Chronic lymphedema often turns into cellulitis in patients with diabetes. What is the preferred treatment?—PAULA JAUERING, ARNP, Leavenworth, Kan.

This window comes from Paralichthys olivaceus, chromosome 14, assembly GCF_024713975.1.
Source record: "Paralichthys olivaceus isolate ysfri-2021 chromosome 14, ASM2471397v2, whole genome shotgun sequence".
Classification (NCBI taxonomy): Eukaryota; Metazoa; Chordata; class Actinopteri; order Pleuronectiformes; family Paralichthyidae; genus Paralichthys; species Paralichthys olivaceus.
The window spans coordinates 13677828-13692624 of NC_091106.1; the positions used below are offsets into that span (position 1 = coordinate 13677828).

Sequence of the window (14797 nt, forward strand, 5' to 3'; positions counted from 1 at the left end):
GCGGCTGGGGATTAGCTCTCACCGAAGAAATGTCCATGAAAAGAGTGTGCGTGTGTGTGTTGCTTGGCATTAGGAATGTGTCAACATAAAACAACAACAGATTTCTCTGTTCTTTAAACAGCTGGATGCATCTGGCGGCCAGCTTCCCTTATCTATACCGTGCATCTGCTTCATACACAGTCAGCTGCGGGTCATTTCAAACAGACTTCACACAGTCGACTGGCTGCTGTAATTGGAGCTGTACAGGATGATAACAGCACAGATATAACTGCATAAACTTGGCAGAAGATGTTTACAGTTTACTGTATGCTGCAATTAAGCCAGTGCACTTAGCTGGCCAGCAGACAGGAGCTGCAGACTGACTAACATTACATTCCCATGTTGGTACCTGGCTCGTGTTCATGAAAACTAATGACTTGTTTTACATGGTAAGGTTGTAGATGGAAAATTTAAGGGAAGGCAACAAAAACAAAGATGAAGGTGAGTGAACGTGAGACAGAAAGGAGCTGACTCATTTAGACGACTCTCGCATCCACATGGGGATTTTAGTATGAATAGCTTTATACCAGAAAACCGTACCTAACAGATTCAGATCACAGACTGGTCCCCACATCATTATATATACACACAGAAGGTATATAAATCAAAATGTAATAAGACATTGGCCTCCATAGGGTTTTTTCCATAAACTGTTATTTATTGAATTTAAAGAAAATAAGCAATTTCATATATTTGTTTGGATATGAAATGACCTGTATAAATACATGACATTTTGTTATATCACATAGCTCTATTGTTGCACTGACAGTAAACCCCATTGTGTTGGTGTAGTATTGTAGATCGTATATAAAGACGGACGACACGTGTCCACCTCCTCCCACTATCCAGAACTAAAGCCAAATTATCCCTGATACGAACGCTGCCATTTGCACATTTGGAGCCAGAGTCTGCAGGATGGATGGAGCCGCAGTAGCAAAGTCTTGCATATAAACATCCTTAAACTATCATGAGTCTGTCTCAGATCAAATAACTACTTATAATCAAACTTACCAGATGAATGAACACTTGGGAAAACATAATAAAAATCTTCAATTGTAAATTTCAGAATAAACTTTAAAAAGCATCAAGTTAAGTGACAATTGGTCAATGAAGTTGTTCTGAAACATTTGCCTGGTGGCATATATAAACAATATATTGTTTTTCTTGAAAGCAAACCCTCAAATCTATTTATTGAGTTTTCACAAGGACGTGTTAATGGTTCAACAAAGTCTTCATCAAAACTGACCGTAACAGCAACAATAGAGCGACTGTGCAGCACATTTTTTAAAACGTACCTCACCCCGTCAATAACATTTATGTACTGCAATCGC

The diagnosis of lymphedema is usually made based on clinical presentation and history. Imaging studies may also be used for diagnosis and evaluation of treatment; lymphoscintigraphy is considered the gold standard. Duplex ultrasound, CT, and MRI may also be used. Conservative physiotherapy treatments include complex or complete decongestive therapy (which incorporates manual lymphatic drainage, compression bandages, myolymphokinetic exercises, skin care, and precautions during daily activities) and pneumatic compression, also referred to as pressure therapy. Pneumatic compression utilizes a segmental air pump to fill air chambers (gloves or boots) that provide pressure to the edematous limb. Newer techniques include high-voltage electrical stimulation (which reduces lymphedema by producing muscle contractions and relaxation that increase venous and lymphatic flow) and laser therapy (which reduces fibosis and stimulates lymphangiogenesis, lymph activity, lymphatic movement, macrophages, and the immune system). Surgical therapies for patients in whom conservative therapy was not effective may include resection procedures, microsurgical interventions, and liposuction. For more information, see Rev Lat Am Enfermagem. 2009;17:730-736 and Ann Plast Surg. 2007;59:464-472.—Philip R. Cohen, MD (140-6)